The best treatment for you depends on the stage of cancer you have and
your age, overall health and personal preferences. But in most cases,
the standard treatment for melanomas that haven't spread beyond the skin
is surgery to remove the cancer.
When melanoma has spread to another part of your body, options may
include surgery, chemotherapy, radiation therapy, biological therapy,
experimental therapy or a combination. It's important to understand the
different treatments and their potential risks and side effects. Don't
be afraid to discuss any questions you may have with your treatment
team. You may also want to consider seeking a second opinion, especially
from doctors who specialize in treating melanoma. In some cases, after
weighing your options you may choose not to treat the melanoma itself
but rather to try to relieve any symptoms the cancer may cause.
Treating early-stage melanomas
The best treatment for early-stage melanomas is surgical removal (simple
excision). Very thin melanomas may have been entirely removed during the
biopsy and require no further treatment. Otherwise, surgery involves
your doctor excising the cancer as well as a small border of normal skin
and a layer of tissue beneath the skin. In almost every case this
eliminates the cancer.
At one time, surgery for more invasive early-stage tumors involved
cutting out the cancer along with a large border of normal skin (wide
local excision). This usually meant having a skin graft — a procedure in
which skin from another part of the body is used to replace the skin
that's removed. But taking smaller amounts of normal skin in some cases
of invasive melanomas may be just as effective in treating cancer and
may eliminate the need for skin grafts.
Even so, you may be concerned about scarring. It may help to know that
in many cases, the scar is a small line about 1 to 2 inches long that
fades with time. If you need a skin graft, however, the scar will be
larger and more noticeable.
Treating melanomas that have spread beyond the skin
Unfortunately, it's usually not possible to cure melanomas that have
spread beyond the skin. But surgically removing a metastatic
melanoma can often provide relief of symptoms — sometimes for years.
Whether this is an option for you depends on where the cancer is
located and how severe it is, as well as on your own wishes and
This form of treatment uses drugs to destroy cancer cells. Two or
more drugs are often given in combination and may be administered
intravenously, in pill form or both — usually for 4 to 6 months.
Although not as effective in treating melanoma as some other types
of cancer, chemotherapy can help relieve symptoms in people with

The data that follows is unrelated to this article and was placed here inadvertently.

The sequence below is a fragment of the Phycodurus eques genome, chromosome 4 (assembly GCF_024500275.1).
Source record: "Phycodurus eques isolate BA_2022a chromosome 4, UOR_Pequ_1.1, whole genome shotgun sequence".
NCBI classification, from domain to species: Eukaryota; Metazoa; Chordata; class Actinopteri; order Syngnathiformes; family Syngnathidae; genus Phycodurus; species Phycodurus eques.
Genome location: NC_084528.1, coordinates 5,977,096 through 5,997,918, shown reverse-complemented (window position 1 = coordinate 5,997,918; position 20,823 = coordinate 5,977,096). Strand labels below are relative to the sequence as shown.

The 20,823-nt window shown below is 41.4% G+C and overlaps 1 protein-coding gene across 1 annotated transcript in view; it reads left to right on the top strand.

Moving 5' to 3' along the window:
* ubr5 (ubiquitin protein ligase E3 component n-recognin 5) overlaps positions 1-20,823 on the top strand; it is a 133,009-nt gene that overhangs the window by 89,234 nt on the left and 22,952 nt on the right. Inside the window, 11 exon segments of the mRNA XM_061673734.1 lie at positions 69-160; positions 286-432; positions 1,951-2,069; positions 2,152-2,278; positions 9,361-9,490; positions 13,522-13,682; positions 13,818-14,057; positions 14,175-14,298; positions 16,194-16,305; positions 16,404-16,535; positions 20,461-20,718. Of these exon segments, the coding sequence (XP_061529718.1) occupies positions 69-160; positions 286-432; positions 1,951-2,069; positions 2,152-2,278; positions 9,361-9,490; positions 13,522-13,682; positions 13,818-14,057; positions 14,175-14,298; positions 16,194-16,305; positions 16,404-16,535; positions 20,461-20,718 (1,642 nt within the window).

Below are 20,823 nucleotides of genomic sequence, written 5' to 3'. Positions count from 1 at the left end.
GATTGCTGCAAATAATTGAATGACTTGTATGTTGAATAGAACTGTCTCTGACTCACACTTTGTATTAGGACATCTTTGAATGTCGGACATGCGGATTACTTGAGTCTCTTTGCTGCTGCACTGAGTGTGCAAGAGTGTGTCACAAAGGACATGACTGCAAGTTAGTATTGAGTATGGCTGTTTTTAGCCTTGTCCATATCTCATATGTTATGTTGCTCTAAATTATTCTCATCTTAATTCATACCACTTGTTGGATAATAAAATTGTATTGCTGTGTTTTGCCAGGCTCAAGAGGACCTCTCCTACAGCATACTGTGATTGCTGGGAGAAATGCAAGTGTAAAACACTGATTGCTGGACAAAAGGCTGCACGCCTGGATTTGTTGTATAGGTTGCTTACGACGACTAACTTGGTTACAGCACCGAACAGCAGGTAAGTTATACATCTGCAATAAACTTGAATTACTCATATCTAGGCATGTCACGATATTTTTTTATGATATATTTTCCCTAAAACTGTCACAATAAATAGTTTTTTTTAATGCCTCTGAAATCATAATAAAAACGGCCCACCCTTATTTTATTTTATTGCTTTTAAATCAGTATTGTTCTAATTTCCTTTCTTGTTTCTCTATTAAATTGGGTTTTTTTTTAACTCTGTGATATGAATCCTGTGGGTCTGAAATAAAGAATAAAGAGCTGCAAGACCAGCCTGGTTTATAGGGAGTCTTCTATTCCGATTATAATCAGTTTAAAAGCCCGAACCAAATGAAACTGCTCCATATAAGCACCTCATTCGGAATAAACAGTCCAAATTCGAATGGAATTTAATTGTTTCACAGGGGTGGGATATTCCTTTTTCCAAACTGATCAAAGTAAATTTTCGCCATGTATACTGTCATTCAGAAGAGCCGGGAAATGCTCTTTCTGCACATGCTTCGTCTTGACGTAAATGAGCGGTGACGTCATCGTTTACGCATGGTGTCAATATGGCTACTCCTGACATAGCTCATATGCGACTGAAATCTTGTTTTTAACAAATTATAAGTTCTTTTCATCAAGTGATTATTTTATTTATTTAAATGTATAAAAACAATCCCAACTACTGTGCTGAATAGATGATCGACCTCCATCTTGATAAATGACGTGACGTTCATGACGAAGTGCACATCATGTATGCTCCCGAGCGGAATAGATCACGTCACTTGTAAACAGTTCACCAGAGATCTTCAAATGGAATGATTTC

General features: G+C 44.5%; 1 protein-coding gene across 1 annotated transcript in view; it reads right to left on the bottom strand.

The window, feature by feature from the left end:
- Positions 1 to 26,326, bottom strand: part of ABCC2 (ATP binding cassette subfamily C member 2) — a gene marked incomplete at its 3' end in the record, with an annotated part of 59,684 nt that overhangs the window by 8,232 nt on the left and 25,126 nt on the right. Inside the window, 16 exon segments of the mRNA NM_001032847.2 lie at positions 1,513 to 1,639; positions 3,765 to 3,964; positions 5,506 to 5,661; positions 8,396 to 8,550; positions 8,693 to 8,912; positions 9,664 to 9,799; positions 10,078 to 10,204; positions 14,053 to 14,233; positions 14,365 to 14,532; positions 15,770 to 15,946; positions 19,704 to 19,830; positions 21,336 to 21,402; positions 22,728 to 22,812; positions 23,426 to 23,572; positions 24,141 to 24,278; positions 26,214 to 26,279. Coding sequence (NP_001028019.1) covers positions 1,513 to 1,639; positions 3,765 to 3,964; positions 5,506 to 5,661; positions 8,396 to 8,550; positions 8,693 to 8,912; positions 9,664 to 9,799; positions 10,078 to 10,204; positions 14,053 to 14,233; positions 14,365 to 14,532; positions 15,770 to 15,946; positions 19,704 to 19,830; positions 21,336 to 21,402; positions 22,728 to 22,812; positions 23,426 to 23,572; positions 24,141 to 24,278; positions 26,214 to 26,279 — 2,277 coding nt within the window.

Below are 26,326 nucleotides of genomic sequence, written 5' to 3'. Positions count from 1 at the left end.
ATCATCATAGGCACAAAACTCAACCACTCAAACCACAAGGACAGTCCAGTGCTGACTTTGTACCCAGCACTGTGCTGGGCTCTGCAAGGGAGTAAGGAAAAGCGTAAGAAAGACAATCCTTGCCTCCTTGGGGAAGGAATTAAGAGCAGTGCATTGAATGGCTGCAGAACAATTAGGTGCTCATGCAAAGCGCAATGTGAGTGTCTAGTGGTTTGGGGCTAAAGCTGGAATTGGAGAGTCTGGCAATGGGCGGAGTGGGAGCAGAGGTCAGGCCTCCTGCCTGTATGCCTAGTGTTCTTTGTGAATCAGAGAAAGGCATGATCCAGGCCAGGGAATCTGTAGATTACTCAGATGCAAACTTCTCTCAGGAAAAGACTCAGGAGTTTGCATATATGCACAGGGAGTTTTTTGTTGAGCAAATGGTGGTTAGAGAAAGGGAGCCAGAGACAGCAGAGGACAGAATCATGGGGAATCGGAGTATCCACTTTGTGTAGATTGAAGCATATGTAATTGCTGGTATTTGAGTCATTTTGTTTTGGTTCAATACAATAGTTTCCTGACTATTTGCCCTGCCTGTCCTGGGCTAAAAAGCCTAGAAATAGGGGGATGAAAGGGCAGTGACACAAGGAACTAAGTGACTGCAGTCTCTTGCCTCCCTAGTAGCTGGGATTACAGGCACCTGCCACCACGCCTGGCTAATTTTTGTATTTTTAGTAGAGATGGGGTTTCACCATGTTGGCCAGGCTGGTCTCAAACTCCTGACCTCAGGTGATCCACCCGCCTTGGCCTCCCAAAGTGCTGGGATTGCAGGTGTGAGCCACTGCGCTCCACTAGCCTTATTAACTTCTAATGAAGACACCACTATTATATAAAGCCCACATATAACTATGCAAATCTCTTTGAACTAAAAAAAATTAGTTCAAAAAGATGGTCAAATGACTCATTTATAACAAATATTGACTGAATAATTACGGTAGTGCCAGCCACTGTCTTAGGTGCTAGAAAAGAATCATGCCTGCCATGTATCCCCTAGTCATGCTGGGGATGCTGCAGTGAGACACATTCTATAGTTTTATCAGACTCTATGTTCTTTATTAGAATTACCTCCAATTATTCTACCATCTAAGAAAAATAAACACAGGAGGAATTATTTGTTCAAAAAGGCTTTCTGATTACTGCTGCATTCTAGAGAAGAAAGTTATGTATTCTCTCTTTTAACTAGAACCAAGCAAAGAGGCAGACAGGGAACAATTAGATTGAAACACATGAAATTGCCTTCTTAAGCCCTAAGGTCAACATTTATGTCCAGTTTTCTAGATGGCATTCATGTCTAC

advanced metastatic melanoma.
generally a systemic therapy, which means that it can affect cancer
cells throughout your body. But chemotherapy also affects healthy
cells — especially fast-growing cells in your digestive tract, hair
and bone marrow. This can cause side effects such as nausea,
vomiting and fatigue. Not everyone has these side effects, however,
and there are now better ways to manage them if you do.
studying different ways to administer chemotherapy medications in an
attempt to reduce their effect on healthy cells. One method under
investigation is limb perfusion. It's used for melanomas on the arm
or leg. In this procedure, the blood flow to the limb being treated
is temporarily stopped with a tourniquet. High doses of chemotherapy
drugs are then injected directly into the melanoma. Because most of
the drugs stay in the limb, they're less likely to affect other
parts of the body.
This treatment uses high-energy X-rays to kill cancer cells. It's
sometimes used to help relieve symptoms of melanoma that has spread
to another organ. Fatigue is a common side effect of radiation
therapy, but your energy usually returns once the treatment is
This form of treatment is designed to help your immune system fight
disease. It involves the use of biologic response modifiers (BRMs) —
substances your body normally produces in response to infection.
BRMs such as interleukin-2 and interferon are now produced in
laboratories for use in treating cancer and other diseases. Side
effects include symptoms similar to those of the flu, such as
chills, fever, nausea, vomiting and diarrhea. Often, these symptoms
are so severe you need to be hospitalized. For that reason,
researchers are searching for forms of immunotherapy that not only
are more effective but also cause fewer side effects.